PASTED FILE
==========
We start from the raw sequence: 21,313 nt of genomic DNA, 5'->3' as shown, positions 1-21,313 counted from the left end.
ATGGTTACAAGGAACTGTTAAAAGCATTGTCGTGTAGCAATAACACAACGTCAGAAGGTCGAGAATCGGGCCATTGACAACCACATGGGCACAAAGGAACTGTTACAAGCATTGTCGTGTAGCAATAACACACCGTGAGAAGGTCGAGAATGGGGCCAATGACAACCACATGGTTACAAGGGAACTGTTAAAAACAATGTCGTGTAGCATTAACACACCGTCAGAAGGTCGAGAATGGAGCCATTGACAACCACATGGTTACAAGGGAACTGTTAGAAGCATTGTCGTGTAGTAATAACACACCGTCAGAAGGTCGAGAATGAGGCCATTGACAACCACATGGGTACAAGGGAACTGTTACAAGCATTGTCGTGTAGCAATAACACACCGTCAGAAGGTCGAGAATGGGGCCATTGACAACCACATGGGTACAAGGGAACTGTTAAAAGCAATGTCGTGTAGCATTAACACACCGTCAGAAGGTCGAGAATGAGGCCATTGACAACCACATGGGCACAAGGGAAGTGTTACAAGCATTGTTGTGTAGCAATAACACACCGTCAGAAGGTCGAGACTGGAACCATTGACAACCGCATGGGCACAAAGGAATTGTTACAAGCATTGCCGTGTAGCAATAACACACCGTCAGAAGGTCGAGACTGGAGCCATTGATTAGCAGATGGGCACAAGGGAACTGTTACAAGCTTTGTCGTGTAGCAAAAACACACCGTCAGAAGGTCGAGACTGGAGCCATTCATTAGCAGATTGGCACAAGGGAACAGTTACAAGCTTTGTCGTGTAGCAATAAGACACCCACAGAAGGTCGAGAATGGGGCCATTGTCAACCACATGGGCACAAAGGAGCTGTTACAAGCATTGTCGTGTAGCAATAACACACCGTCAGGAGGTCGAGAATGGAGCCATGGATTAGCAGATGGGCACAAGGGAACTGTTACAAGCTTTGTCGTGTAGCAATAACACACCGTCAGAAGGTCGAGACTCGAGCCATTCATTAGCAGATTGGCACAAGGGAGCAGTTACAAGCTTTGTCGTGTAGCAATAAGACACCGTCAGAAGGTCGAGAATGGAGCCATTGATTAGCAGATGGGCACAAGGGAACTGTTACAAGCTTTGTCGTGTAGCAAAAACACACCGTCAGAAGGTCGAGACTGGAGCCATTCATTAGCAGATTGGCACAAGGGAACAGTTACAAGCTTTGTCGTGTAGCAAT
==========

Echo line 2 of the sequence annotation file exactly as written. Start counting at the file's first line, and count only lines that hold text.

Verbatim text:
ATGGTTACAAGGAACTGTTAAAAGCATTGTCGTGTAGCAATAACACAACGTCAGAAGGTCGAGAATCGGGCCATTGACAACCACATGGGCACAAAGGAACTGTTACAAGCATTGTCGTGTAGCAATAACACACCGTGAGAAGGTCGAGAATGGGGCCAATGACAACCACATGGTTACAAGGGAACTGTTAAAAACAATGTCGTGTAGCATTAACACACCGTCAGAAGGTCGAGAATGGAGCCATTGACAACCACATGGTTACAAGGGAACTGTTAGAAGCATTGTCGTGTAGTAATAACACACCGTCAGAAGGTCGAGAATGAGGCCATTGACAACCACATGGGTACAAGGGAACTGTTACAAGCATTGTCGTGTAGCAATAACACACCGTCAGAAGGTCGAGAATGGGGCCATTGACAACCACATGGGTACAAGGGAACTGTTAAAAGCAATGTCGTGTAGCATTAACACACCGTCAGAAGGTCGAGAATGAGGCCATTGACAACCACATGGGCACAAGGGAAGTGTTACAAGCATTGTTGTGTAGCAATAACACACCGTCAGAAGGTCGAGACTGGAACCATTGACAACCGCATGGGCACAAAGGAATTGTTACAAGCATTGCCGTGTAGCAATAACACACCGTCAGAAGGTCGAGACTGGAGCCATTGATTAGCAGATGGGCACAAGGGAACTGTTACAAGCTTTGTCGTGTAGCAAAAACACACCGTCAGAAGGTCGAGACTGGAGCCATTCATTAGCAGATTGGCACAAGGGAACAGTTACAAGCTTTGTCGTGTAGCAATAAGACACCCACAGAAGGTCGAGAATGGGGCCATTGTCAACCACATGGGCACAAAGGAGCTGTTACAAGCATTGTCGTGTAGCAATAACACACCGTCAGGAGGTCGAGAATGGAGCCATGGATTAGCAGATGGGCACAAGGGAACTGTTACAAGCTTTGTCGTGTAGCAATAACACACCGTCAGAAGGTCGAGACTCGAGCCATTCATTAGCAGATTGGCACAAGGGAGCAGTTACAAGCTTTGTCGTGTAGCAATAAGACACCGTCAGAAGGTCGAGAATGGAGCCATTGATTAGCAGATGGGCACAAGGGAACTGTTACAAGCTTTGTCGTGTAGCAAAAACACACCGTCAGAAGGTCGAGACTGGAGCCATTCATTAGCAGATTGGCACAAGGGAACAGTTACAAGCTTTGTCGTGTAGCAAT